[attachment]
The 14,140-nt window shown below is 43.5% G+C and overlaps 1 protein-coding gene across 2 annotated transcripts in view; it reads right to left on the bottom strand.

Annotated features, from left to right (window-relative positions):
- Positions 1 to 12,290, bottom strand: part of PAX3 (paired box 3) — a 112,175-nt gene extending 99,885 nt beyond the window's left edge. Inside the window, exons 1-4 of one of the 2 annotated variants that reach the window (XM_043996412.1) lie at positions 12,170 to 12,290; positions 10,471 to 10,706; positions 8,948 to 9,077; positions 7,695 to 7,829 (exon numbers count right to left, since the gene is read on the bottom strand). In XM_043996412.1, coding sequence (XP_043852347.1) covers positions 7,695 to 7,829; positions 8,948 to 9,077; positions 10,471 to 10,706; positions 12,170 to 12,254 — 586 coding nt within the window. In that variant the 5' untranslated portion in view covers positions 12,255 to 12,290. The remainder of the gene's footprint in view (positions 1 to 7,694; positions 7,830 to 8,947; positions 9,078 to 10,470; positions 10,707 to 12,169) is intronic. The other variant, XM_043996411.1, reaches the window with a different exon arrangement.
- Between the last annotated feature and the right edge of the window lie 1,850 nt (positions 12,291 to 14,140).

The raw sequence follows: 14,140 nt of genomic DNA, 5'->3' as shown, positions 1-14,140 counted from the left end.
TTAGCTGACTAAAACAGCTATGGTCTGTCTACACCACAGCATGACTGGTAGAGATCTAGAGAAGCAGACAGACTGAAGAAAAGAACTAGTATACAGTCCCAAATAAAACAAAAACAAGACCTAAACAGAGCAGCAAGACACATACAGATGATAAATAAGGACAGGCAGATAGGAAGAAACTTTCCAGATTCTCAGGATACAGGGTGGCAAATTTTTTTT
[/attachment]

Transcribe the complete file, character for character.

The 14,140-nt window shown below is 43.5% G+C and overlaps 1 protein-coding gene across 2 annotated transcripts in view; it reads right to left on the bottom strand.

Annotated features, from left to right (window-relative positions):
- Positions 1 to 12,290, bottom strand: part of PAX3 (paired box 3) — a 112,175-nt gene extending 99,885 nt beyond the window's left edge. Inside the window, exons 1-4 of one of the 2 annotated variants that reach the window (XM_043996412.1) lie at positions 12,170 to 12,290; positions 10,471 to 10,706; positions 8,948 to 9,077; positions 7,695 to 7,829 (exon numbers count right to left, since the gene is read on the bottom strand). In XM_043996412.1, coding sequence (XP_043852347.1) covers positions 7,695 to 7,829; positions 8,948 to 9,077; positions 10,471 to 10,706; positions 12,170 to 12,254 — 586 coding nt within the window. In that variant the 5' untranslated portion in view covers positions 12,255 to 12,290. The remainder of the gene's footprint in view (positions 1 to 7,694; positions 7,830 to 8,947; positions 9,078 to 10,470; positions 10,707 to 12,169) is intronic. The other variant, XM_043996411.1, reaches the window with a different exon arrangement.
- Between the last annotated feature and the right edge of the window lie 1,850 nt (positions 12,291 to 14,140).

The raw sequence follows: 14,140 nt of genomic DNA, 5'->3' as shown, positions 1-14,140 counted from the left end.
TTAGCTGACTAAAACAGCTATGGTCTGTCTACACCACAGCATGACTGGTAGAGATCTAGAGAAGCAGACAGACTGAAGAAAAGAACTAGTATACAGTCCCAAATAAAACAAAAACAAGACCTAAACAGAGCAGCAAGACACATACAGATGATAAATAAGGACAGGCAGATAGGAAGAAACTTTCCAGATTCTCAGGATACAGGGTGGCAAATTTTTTTT